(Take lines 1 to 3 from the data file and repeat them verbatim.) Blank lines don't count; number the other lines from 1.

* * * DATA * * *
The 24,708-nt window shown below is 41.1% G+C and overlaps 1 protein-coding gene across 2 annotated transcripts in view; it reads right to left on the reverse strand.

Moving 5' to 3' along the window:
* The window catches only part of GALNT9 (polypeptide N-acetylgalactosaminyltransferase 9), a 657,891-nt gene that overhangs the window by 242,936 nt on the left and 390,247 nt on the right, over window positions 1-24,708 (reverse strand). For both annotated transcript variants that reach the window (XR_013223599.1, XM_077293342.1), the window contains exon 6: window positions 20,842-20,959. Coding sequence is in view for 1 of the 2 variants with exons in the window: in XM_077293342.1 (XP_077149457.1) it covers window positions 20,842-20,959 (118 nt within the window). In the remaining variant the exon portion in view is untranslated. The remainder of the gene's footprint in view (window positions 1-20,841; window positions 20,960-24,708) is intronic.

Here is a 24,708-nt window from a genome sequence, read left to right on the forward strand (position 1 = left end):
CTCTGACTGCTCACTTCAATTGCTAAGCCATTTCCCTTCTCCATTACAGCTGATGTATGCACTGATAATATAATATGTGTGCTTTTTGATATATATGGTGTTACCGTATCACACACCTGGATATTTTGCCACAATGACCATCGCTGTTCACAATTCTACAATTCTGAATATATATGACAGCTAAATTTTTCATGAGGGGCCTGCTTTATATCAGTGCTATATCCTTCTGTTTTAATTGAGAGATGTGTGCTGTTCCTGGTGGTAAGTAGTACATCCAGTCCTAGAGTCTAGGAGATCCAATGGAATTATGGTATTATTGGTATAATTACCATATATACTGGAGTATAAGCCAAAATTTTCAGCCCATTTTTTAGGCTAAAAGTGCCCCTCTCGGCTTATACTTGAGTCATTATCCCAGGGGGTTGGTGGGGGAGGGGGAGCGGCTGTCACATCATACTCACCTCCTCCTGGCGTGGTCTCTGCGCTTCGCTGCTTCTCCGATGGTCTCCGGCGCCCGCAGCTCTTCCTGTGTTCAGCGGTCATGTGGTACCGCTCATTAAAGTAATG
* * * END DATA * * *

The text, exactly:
The 24,708-nt window shown below is 41.1% G+C and overlaps 1 protein-coding gene across 2 annotated transcripts in view; it reads right to left on the reverse strand.

Moving 5' to 3' along the window:
* The window catches only part of GALNT9 (polypeptide N-acetylgalactosaminyltransferase 9), a 657,891-nt gene that overhangs the window by 242,936 nt on the left and 390,247 nt on the right, over window positions 1-24,708 (reverse strand). For both annotated transcript variants that reach the window (XR_013223599.1, XM_077293342.1), the window contains exon 6: window positions 20,842-20,959. Coding sequence is in view for 1 of the 2 variants with exons in the window: in XM_077293342.1 (XP_077149457.1) it covers window positions 20,842-20,959 (118 nt within the window). In the remaining variant the exon portion in view is untranslated. The remainder of the gene's footprint in view (window positions 1-20,841; window positions 20,960-24,708) is intronic.